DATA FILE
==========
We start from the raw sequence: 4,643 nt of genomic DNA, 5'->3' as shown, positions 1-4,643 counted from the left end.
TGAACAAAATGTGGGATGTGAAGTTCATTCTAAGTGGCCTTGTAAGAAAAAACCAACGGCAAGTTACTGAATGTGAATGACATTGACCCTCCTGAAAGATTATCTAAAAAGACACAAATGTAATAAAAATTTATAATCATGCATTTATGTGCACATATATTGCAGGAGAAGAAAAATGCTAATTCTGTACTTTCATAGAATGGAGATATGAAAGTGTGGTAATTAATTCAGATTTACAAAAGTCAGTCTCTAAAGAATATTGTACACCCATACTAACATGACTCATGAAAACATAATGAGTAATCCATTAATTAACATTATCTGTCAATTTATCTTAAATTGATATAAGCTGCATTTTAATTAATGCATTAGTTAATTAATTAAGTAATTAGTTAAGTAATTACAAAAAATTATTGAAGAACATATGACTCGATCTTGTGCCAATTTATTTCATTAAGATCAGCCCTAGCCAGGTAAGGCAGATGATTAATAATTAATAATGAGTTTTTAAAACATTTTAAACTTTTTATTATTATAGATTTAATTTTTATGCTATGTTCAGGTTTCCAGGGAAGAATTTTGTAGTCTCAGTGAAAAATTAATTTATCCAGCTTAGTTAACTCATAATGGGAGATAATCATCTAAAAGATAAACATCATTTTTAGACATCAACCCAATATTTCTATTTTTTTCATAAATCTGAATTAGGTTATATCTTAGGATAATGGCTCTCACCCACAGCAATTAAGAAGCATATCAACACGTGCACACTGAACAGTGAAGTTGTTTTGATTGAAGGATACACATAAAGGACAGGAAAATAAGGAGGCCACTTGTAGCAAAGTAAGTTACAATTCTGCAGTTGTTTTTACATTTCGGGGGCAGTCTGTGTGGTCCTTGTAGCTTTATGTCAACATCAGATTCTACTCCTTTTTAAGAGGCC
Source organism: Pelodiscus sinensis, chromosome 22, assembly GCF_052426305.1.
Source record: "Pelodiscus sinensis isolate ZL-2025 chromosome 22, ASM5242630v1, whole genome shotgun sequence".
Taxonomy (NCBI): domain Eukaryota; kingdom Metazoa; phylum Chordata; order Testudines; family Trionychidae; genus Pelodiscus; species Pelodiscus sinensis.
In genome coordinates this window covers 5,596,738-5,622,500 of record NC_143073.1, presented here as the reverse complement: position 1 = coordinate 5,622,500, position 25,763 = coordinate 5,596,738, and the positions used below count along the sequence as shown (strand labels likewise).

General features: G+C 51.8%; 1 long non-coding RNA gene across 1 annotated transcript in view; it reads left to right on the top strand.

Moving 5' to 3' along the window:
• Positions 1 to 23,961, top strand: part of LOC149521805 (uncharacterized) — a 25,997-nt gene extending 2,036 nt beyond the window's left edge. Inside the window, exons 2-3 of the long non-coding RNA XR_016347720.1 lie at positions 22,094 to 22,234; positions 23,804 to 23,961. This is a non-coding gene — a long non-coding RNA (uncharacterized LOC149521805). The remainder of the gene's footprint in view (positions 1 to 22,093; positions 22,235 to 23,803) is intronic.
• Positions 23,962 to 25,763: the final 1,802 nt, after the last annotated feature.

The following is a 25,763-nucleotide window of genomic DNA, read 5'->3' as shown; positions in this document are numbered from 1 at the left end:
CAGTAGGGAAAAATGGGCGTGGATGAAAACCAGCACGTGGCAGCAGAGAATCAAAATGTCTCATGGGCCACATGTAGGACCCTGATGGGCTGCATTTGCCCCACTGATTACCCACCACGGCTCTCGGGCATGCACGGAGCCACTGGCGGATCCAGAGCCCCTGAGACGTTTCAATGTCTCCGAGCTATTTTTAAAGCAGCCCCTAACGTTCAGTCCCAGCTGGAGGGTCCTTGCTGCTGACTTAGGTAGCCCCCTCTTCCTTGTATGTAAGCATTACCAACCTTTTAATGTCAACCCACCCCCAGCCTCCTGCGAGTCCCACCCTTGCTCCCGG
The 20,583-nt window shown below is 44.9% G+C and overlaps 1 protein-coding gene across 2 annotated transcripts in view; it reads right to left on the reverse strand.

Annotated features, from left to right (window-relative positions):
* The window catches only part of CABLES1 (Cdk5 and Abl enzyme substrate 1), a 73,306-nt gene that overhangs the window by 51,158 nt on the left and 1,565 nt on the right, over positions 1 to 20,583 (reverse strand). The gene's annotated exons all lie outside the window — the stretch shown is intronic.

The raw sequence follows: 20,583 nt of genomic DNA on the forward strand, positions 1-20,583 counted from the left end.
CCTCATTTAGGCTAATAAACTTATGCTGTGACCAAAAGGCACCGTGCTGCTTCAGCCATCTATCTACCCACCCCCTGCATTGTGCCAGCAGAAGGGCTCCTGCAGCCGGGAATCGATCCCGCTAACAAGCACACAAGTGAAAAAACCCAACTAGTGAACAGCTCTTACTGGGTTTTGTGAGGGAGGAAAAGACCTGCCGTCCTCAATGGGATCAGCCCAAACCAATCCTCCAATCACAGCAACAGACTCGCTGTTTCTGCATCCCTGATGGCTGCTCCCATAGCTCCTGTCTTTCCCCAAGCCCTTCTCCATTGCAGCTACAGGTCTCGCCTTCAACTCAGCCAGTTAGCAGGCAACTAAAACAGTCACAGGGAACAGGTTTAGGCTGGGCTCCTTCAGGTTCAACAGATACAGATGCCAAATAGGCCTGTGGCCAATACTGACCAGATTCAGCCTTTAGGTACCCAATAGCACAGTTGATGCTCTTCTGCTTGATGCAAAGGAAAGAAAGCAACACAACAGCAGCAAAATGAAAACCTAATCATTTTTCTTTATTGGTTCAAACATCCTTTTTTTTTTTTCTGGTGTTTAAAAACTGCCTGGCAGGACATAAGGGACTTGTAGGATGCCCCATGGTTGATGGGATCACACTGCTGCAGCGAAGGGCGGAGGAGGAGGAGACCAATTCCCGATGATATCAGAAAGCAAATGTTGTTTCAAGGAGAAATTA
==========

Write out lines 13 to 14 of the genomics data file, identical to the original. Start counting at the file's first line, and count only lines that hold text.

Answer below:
The 20,583-nt window shown below is 44.9% G+C and overlaps 1 protein-coding gene across 2 annotated transcripts in view; it reads right to left on the reverse strand.

Annotated features, from left to right (window-relative positions):